Title: Interpersonal emotion regulation while at work: a test of differences

Authors: Donta S. Harper

Addresses: University of Washington, Box 358425 1900 Commerce St. Tacoma, WA 98402, USA

Abstract: This study utilised the interpersonal emotion regulation questionnaire (IERQ) to examine the work environment by determining the interpersonal emotion regulation (IER) of employee's differences based upon employee and supervisor roles. A quantitative study design, utilising social medians was employed to sample 122 managers and non-mangers (n = 122). Testing analysis utilised ordinal regression and ANOVA analyses. The soothing subscale of IERQ was the only significant difference. The implications of the findings conceivably relate to the trainings of employees. The study points to the need for longitudinal studies of interpersonal emotion regulation in the workplace. This study has important implications for the business sector, as there is a lack of literature discerning the importance of the supervisory role with regard to the need for individuals in supervisory roles to regulate their own emotions as well as those of their subordinates. The IERQ has been utilised clinically to study patients. The study is the first, however, that the author is aware of, to utilise the IERQ to test organisational employees' intrinsic and extrinsic interpersonal emotional regulation.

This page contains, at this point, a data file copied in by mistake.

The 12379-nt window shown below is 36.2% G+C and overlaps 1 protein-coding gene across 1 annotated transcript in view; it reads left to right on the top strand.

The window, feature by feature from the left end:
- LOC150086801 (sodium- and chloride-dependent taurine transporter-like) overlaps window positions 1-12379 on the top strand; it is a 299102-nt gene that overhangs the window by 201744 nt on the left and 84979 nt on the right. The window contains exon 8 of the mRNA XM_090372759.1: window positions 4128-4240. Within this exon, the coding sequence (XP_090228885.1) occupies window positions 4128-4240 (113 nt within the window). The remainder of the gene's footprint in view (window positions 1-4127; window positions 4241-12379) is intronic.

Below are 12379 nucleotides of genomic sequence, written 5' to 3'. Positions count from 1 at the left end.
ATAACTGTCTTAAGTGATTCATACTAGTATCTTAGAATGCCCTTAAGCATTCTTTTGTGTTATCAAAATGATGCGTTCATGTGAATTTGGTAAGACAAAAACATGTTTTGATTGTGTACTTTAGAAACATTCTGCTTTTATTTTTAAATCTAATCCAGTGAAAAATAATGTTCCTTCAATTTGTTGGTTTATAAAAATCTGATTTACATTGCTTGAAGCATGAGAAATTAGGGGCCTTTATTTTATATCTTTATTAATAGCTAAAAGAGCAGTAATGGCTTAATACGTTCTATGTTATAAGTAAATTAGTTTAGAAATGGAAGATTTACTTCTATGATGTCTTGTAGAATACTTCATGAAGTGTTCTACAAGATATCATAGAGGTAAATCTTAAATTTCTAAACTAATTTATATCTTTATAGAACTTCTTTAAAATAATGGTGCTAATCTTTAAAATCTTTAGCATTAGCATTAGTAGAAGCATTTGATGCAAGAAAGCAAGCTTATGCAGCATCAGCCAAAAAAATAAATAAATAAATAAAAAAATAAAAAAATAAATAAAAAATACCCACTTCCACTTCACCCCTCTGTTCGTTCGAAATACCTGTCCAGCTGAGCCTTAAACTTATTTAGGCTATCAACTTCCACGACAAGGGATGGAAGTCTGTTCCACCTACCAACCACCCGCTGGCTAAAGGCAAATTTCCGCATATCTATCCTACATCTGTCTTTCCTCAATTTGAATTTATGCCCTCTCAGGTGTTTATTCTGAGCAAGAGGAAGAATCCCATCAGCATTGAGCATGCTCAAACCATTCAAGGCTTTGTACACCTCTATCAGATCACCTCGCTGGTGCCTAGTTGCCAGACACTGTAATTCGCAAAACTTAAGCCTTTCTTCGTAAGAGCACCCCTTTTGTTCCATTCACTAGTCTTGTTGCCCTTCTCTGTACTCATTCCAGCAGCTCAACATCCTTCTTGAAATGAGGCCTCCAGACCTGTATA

Keywords: interpersonal emotion regulation questionnaire; IERQ; emotional intelligence; emotion regulation; emotional labour; group differences; intrinsic; extrinsic.

DOI: 10.1504/IJWOE.2020.113688

International Journal of Work Organisation and Emotion, 2020 Vol.11 No.4, pp.265 - 287

Accepted: 29 Aug 2020
Published online: 10 Mar 2021 *

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